By Erick Johnson, Chicago Crusader
They came with portfolios, business plans and big dreams of reaping big dollars at the Gary/Chicago International Airport.
While it was an opportunity for interviews and business pitches, it was also a time where nearly 70 minority firms aimed to test a historic plan by the Gary Airport Authority, which seeks to promote diversity and inclusion in airport contracts.
The Black-owned businesses attended a business expo at the facility on Tuesday, March 8, hoping to be picked by one of three prime contractors who are competing for a lucrative deal at Chicago’s ‘third busiest airport.”
It was a morning filled with high hopes, and networking as three prominent contractors aimed to find subcontractors from a crowd of Black-owned firms offering a variety of services from real estate consulting to design planning.
The Black-owned firms sought to impress, C&S, Jacobsen Daniels and Landrum-Brown, which are three finalists competing to land a deal to be the airport’s primary contractor. The winner will have the opportunity to help develop future projects at the airport.
As part of the deal, the airport authority required the firm to subcontract with a minority in Gary as a way to boost the facility’s commitment to local hiring in the city.
Airport Chairman Stephen Mays said for nearly 50 years local firms were left out of the process of awarding contracts with the facility.
Mays said as part of the procurement process, he made sure that a local participation requirement was set in place to promote diversity.
“How can I be chairman of the board and not do that?
“Local businesses were not at the table. When I looked at how we were doing business with contractors, it did not make any sense.”
Mays said the requirement would help locals earn a share of economic opportunities that will come as more development projects attract business to the airport.
Local hiring has been a longstanding concern to business owners in Gary. Some still remember being shut out when developers built the Majestic Star Casino facility in Buffington Harbor. There is still concern that many locals will not be hired to help build the new Arts and Sciences building on the campus of the University of the Indiana Northwest.
In a statement, Mayor Karen Freeman-Wilson said the event is important for Gary residents.
“As we begin planning for long term development at the airport, it’s important for Gary businesses to be a part of that process,” the mayor stated. “It is a priority of my administration to leverage the airport as an economic engine and job creator for Gary.”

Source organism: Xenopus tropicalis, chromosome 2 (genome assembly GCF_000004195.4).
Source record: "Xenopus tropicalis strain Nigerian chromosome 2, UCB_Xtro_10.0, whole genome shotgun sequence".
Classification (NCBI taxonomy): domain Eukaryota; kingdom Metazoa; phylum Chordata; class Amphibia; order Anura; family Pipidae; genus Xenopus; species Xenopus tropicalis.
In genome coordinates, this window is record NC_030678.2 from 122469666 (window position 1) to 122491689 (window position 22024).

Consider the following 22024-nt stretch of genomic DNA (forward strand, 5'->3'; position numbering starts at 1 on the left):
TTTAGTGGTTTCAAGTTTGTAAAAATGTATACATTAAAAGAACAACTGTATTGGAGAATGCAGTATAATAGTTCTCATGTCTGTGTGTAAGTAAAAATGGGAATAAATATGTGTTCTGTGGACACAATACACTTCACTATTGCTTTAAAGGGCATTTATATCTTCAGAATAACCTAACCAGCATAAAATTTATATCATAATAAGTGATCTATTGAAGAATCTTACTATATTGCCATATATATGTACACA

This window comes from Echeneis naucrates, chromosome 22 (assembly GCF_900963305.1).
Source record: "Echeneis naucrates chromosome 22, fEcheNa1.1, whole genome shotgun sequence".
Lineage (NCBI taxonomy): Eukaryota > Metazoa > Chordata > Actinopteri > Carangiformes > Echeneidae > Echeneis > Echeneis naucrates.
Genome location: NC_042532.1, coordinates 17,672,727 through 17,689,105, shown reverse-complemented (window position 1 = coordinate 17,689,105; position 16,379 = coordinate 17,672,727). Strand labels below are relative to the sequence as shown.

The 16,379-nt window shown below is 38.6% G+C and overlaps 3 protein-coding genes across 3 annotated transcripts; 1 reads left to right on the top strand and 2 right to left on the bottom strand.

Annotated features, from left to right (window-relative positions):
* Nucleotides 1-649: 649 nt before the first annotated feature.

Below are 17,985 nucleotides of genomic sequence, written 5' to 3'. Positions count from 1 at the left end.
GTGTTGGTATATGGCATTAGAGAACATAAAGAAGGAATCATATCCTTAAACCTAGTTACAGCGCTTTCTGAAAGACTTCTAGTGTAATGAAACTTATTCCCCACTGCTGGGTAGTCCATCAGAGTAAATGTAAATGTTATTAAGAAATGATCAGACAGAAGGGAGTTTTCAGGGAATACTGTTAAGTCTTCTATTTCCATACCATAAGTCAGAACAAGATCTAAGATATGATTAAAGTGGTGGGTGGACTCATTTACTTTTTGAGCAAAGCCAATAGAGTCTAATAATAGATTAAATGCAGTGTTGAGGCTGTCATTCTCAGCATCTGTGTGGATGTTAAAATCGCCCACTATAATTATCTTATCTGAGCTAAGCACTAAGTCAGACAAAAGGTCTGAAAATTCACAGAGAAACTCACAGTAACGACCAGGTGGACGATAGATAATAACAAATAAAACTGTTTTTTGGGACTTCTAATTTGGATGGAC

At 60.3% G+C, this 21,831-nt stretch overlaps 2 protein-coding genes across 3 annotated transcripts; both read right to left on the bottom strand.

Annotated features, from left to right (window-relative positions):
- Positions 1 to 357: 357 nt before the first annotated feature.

At the business expo, the firms spoke with local business owners and handed out literature about their company. Many locals waited in lines to speak to push their businesses.
One of them, Lynn Carter, owner and CEO of Professional Realty, a real estate firm, was impressed by the event.
I thought it was informative,” she said. “It was good to come and get first-hand information. I think this is great for the community.”
Carter said she believes her services are needed because she has experience in land acquisitions, an area the airport may explore as it seeks to grow.
Diana Hennington, president and CEO of Grand Events, a community outreach firm, interviewed with all three firms.
“It’s good to have an opportunity to talk about your business,” Hennington said.”
For Daryl Crockett, who owns the design firm DC Design, Landrum-Brown, a firm that helps build and design airport terminals, was the most impressive of three finalists.
“They were more revealing,” Crockett said. It was clear that they thought about what steps they would take if they won the contract.
Dr. Vanessa Allen, president of the Urban League of Northwest Indiana, attended the business expo on Tuesday. While she was pleased with the event, Allen remains cautious.
“I think it was very informative,” she said. “The organizations are answering a lot of questions, but the proof will be in the pudding. You can say one thing, but it’s all about action.”
The three finalists will make their local subcontractor known during a presentation to the Gary Airport Authority on March 29, said Dan Vicario, executive director.
Since opening its extended runways last July, cargo flights have increased at the airport. The facility also generates revenue from private charter flights.
Currently, the airport is seeking to build a customs international facility to boost business and prevent flights from stopping at other airports to have their cargo inspected.
With the progress the airport has made in recent years, Vicari said it was time to update the Master Plan, which was last revised in 2001. That plan called for several major projects, including a $174 million runway expansion project.